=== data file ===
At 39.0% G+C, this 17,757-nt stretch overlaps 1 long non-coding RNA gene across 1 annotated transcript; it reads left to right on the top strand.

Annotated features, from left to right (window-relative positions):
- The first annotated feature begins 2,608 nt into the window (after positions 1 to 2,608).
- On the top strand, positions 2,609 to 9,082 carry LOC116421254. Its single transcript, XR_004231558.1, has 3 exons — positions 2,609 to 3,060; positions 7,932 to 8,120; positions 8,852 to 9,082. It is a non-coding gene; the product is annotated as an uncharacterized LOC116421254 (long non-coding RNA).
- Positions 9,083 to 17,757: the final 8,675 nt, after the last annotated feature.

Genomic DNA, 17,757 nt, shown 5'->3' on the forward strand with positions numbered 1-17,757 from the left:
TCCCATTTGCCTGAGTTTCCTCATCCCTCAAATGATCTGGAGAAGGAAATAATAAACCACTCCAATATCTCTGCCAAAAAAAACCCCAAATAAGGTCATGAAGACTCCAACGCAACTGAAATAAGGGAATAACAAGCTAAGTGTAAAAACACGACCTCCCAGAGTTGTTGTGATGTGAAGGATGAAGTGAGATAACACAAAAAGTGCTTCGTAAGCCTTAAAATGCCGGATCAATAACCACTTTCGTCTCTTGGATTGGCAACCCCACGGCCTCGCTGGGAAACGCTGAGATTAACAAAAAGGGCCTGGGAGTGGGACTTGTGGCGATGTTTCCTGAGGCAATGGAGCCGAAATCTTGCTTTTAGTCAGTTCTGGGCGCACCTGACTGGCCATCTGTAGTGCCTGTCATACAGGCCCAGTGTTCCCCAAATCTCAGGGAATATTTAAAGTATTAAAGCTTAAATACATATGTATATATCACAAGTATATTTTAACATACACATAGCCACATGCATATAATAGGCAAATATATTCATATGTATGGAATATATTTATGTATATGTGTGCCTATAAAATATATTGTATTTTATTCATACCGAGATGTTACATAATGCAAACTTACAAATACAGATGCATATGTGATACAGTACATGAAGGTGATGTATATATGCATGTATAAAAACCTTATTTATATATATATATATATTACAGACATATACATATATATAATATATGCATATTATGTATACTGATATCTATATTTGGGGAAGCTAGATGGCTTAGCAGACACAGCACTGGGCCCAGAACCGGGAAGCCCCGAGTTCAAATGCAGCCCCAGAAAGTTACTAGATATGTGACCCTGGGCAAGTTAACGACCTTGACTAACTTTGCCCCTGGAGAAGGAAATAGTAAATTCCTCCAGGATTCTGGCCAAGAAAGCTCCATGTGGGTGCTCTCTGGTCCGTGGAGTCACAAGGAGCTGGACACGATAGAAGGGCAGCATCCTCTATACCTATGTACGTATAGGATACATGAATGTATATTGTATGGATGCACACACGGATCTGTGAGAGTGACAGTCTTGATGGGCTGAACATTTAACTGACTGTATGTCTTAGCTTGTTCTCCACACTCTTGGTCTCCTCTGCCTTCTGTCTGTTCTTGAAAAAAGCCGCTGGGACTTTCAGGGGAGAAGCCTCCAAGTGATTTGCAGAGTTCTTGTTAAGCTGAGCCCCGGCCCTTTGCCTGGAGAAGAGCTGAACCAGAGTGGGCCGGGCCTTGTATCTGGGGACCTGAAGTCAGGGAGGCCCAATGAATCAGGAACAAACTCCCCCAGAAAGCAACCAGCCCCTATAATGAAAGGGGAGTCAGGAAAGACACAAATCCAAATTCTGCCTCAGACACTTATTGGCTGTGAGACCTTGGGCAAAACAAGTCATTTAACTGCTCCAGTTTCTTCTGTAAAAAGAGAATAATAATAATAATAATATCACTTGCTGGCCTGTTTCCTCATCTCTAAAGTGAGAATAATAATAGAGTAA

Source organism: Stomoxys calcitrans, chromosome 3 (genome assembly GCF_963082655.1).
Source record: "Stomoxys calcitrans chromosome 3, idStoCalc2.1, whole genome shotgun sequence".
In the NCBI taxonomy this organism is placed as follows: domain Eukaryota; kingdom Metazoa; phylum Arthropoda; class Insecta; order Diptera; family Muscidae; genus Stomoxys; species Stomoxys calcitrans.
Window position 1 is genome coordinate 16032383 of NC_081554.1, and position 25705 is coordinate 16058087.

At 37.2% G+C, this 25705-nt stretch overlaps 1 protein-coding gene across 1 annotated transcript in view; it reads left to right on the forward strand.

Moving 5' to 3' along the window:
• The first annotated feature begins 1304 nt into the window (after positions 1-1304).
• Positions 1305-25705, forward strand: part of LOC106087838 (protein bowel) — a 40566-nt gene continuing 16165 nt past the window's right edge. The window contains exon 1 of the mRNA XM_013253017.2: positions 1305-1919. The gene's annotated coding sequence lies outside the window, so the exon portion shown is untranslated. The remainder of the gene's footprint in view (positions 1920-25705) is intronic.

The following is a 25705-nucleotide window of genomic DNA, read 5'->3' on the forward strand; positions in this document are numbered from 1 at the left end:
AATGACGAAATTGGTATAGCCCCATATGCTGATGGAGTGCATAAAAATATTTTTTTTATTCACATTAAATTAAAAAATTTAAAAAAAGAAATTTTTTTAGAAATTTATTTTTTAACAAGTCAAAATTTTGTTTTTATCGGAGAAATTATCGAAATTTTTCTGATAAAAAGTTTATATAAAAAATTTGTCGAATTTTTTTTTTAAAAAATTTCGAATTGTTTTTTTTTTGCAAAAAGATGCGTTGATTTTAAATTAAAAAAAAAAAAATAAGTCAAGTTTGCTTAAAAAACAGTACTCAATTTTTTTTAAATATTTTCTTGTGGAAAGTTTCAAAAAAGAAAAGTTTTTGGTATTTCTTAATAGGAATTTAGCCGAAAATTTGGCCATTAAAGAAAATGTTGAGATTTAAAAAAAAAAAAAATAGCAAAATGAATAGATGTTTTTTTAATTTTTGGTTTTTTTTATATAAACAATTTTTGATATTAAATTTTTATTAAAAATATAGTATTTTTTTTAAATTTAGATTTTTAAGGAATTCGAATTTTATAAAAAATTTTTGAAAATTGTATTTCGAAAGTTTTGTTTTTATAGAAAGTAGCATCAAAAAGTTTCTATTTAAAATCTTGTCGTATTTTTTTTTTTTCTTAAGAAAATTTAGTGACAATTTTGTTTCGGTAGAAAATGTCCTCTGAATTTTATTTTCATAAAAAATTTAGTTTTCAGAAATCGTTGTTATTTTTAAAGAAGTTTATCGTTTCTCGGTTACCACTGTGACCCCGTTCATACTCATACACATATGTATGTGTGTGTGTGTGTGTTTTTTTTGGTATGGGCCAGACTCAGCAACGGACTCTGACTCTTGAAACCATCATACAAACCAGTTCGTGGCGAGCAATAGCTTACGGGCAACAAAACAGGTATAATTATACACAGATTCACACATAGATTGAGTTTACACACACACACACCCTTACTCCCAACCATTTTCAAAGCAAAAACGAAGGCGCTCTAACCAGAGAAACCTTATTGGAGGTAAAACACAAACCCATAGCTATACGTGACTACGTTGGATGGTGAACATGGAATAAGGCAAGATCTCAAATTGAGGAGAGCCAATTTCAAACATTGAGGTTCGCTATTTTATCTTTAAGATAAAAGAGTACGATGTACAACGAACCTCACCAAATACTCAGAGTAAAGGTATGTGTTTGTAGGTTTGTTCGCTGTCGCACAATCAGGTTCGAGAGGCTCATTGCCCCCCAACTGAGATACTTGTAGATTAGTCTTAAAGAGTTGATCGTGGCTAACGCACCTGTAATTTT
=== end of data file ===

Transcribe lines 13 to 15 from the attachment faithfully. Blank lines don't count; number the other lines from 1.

Moving 5' to 3' along the window:
• The first annotated feature begins 1304 nt into the window (after positions 1-1304).
• Positions 1305-25705, forward strand: part of LOC106087838 (protein bowel) — a 40566-nt gene continuing 16165 nt past the window's right edge. The window contains exon 1 of the mRNA XM_013253017.2: positions 1305-1919. The gene's annotated coding sequence lies outside the window, so the exon portion shown is untranslated. The remainder of the gene's footprint in view (positions 1920-25705) is intronic.